The Newton County Board of Education has named Samantha Fuhrey, a current administrator in the Newton County School System, as its next superintendent.
The board voted 3 to 2 to approve Fuhrey during its meeting Tuesday.
Board member Jeff Meadors made the motion to approve Fuhrey as superintendent, with a second by BOE member Shakila Henderson-Baker.
BOE chair Abigail Coggin joined the approval vote.
Voting no were board members Almon Turner and Eddie Johnson.
Audience members stood and applauded the BOE’s decision.
Fuhrey was tearful and smiling as she said thank you to those who stood in line to congratulate her.
"I am delighted and honored to have been selected and I cannot wait to continue the progress and the work that we have begun," Fuhrey said after being appointed. "I think it’s going to be a great opportunity for our students, for our school system, for our teaching staff and our administrators and I look forward to the challenges that lie ahead."
Board members chose Fuhrey over two other finalists: Samuel Light, superintendent of the Illini Bluffs Community Unit School District #327 in Glasford, Ill.; and Noris Price, deputy superintendent for the Clarke County School District in Athens.
She is the first female superintendent of Newton County Schools, which Fuhrey said was indeed an honor.
Before Fuhrey was approved, Johnson tried to make a motion to approve Price as superintendent.
However, because Meadors’ motion to approve Fuhrey was already on the floor, the board had to vote on that measure, which was approved 3 to 2.
Despite the split vote, Fuhrey said she knows the entire board will back her.
"I know our board — regardless of what decisions were made — they are here to support me as I am them. I have worked with these folks for a long time as a member of our community, so I know that you will see great things from us as a team,’’ Fuhrey said. "I am very excited about the opportunity."
As for being appointed superintendent from within the school system, Fuhrey said that she is an example of how working hard for a school system pays off in the long run.
"It demonstrates that hard work, dedication, commitment, support of those around you and the leadership of others really makes a difference," she said. "I would not be here were it not for all of the folks I have worked with over the last 20 years. I have had great teachers."
BOE members met in executive session for three days in early April to name the top three superintendent candidates, after 34 applicants up for the position were reviewed by the board. However, after a 14-day waiting period by law, and a few weeks, the board made the much-anticipated decision.
According to some board members, Fuhrey was chosen because of her experience with the NCSS, which some thought was necessary to continue the school system’s path of improvement.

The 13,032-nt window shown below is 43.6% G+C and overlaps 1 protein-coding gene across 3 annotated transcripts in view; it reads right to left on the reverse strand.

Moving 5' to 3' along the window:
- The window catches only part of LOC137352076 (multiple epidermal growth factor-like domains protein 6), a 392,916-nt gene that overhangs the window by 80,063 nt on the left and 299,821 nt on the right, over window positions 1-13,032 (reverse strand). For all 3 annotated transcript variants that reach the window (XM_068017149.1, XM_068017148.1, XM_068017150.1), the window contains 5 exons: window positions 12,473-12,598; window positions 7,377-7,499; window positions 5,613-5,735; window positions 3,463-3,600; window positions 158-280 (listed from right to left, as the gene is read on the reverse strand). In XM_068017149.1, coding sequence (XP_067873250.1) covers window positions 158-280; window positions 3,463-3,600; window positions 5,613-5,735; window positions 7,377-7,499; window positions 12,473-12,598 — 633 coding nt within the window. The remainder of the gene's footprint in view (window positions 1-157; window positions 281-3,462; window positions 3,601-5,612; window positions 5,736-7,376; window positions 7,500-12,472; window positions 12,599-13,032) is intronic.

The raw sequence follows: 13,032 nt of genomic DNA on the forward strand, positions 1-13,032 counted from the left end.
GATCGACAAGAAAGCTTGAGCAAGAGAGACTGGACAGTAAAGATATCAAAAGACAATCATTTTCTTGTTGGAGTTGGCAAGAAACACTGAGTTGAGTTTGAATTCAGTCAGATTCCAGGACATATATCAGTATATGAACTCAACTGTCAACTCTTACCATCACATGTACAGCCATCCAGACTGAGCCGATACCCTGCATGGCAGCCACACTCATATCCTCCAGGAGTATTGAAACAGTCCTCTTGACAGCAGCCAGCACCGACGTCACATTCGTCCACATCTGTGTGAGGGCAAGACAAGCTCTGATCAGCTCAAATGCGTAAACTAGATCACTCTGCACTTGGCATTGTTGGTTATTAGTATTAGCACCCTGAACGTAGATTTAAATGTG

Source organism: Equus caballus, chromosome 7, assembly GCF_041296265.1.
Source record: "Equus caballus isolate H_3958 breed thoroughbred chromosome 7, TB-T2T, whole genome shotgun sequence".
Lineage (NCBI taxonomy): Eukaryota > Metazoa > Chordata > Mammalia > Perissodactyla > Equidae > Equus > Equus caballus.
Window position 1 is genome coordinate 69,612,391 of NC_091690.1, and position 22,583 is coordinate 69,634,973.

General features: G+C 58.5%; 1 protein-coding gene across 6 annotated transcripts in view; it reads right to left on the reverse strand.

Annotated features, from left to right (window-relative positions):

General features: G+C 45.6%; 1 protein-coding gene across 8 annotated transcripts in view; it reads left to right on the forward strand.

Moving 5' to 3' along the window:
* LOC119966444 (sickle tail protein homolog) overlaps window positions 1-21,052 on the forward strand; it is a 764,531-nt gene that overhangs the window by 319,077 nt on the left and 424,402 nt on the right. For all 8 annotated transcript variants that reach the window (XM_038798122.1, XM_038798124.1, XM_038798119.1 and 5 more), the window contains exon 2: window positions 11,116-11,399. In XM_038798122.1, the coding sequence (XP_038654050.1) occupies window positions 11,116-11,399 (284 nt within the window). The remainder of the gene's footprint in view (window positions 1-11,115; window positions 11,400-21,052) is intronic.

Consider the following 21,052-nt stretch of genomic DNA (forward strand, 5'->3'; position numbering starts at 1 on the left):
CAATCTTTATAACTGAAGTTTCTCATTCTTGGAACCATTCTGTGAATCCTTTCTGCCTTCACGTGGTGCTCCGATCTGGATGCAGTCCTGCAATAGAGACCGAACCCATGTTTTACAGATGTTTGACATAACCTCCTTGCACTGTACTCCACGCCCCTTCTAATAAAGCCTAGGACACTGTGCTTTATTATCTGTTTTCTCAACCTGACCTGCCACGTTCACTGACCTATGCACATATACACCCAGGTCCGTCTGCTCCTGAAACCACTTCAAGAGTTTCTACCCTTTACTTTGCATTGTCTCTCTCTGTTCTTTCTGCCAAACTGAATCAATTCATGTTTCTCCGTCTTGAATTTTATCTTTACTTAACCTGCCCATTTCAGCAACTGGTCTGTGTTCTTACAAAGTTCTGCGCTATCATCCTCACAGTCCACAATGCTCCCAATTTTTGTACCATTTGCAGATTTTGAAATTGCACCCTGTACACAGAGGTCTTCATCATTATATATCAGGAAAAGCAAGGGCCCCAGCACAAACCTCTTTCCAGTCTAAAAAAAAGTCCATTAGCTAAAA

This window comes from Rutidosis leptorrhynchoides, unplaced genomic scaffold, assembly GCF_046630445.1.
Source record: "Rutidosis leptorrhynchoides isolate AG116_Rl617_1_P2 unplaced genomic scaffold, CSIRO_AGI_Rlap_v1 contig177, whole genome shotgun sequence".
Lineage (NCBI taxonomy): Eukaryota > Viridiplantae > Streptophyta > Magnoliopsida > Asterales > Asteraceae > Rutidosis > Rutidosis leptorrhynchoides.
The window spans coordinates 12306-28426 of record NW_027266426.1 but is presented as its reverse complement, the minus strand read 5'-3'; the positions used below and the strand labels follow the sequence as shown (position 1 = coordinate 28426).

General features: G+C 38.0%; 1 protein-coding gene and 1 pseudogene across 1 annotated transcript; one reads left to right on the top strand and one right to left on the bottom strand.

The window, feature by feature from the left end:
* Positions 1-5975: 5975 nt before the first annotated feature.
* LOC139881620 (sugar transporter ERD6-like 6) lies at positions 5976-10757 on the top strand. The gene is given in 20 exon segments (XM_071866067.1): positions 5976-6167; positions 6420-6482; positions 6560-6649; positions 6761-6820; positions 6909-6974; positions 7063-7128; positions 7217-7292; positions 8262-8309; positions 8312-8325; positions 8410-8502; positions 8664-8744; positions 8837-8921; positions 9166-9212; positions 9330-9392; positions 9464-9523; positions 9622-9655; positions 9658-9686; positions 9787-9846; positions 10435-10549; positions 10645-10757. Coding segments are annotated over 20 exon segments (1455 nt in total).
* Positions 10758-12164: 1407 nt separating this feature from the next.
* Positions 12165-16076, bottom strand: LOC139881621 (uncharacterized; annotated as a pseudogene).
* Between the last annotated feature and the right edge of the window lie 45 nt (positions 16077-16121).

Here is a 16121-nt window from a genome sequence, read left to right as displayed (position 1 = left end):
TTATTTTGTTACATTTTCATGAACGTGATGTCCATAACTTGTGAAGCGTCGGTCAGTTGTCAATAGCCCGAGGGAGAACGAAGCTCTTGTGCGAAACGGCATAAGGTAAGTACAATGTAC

"This was a very tough decision, but, I think in order to see progress really make its mark, you have to kind of know what’s going on," said Shakila Henderson-Baker. "You have to be somebody who knows what’s going on, who believes in it, who’s vested in it, and I hope to continue to see that progress."
"I’ve heard so much input from the community and from the students themselves," said BOE chair Abigail Coggin. "I just feel that we are moving forward, we are on the right path, we’ve got proven results and right now we don’t need change.
"We need to let Mrs. Fuhrey take the lead, and have us progress even more."
In an email, outgoing superintendent Gary Mathews echoed what board members said during the meeting.
"I am certain that still more progress will find our public schools in the years ahead given Ms. Fuhrey’s long-time commitment to the community and school system."
Though Turner voted against approving Fuhrey, he also praised Fuhrey after the board’s decision.
"I know everybody has been on pins and needles as to who our next superintendent is going to be. We went through a process, and the process was done and I’m the first to say that congratulations to Mrs. Fuhrey," Turner said. "I will do everything and anything I can do to support you to make sure that we continue to make the progress that we have made over the years."
Fuhrey, 44, has served as deputy superintendent for curriculum and instruction for NCSS for the past year, overseeing a staff of 1,000 teachers and administrators.
Prior to that, Fuhrey served as the executive director for secondary education, the director of secondary education, and director of professional learning for Newton County Schools.
She also served as the principal and assistant principal of Indian Creek Middle School.
Before working with Newton County Schools, she worked for the DeKalb County School System as an assistant principal and an English teacher.
Fuhrey has a bachelor’s degree in secondary English from Marywood and a master’s degree in educational leadership from State University of West Georgia.
She also holds an education specialist’s degree in educational leadership from Georgia College and State University.
Mathews will retire June 30, at the end of the school system’s fiscal year. Mathews said Fuhrey will take on her new role on July 1.
Fuhrey said she believes it will be a smooth transition, being that she is next door to the superintendent’s office.
Fuhrey, her husband Bill and 8-year-old daughter Eva, who attends school in the NCSS, live in Oxford.